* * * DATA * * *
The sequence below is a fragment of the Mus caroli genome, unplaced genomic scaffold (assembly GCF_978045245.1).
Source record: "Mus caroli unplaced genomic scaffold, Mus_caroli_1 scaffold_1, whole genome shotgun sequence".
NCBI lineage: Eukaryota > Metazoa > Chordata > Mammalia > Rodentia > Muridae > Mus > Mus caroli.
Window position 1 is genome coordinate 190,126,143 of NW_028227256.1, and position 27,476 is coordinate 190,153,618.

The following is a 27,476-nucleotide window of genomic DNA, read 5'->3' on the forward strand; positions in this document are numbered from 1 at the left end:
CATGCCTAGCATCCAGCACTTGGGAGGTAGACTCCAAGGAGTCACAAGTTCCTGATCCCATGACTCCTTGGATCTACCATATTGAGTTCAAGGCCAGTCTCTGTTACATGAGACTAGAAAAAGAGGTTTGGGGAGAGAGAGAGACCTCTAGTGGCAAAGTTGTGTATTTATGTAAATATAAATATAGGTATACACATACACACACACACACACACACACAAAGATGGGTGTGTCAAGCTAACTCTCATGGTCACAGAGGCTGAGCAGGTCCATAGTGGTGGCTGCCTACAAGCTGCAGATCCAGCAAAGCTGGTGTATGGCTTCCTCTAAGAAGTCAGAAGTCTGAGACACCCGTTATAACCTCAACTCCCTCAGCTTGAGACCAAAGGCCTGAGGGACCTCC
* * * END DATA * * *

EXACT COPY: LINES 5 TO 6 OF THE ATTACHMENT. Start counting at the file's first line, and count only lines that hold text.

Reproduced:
The following is a 27,476-nucleotide window of genomic DNA, read 5'->3' on the forward strand; positions in this document are numbered from 1 at the left end:
CATGCCTAGCATCCAGCACTTGGGAGGTAGACTCCAAGGAGTCACAAGTTCCTGATCCCATGACTCCTTGGATCTACCATATTGAGTTCAAGGCCAGTCTCTGTTACATGAGACTAGAAAAAGAGGTTTGGGGAGAGAGAGAGACCTCTAGTGGCAAAGTTGTGTATTTATGTAAATATAAATATAGGTATACACATACACACACACACACACACACACAAAGATGGGTGTGTCAAGCTAACTCTCATGGTCACAGAGGCTGAGCAGGTCCATAGTGGTGGCTGCCTACAAGCTGCAGATCCAGCAAAGCTGGTGTATGGCTTCCTCTAAGAAGTCAGAAGTCTGAGACACCCGTTATAACCTCAACTCCCTCAGCTTGAGACCAAAGGCCTGAGGGACCTCC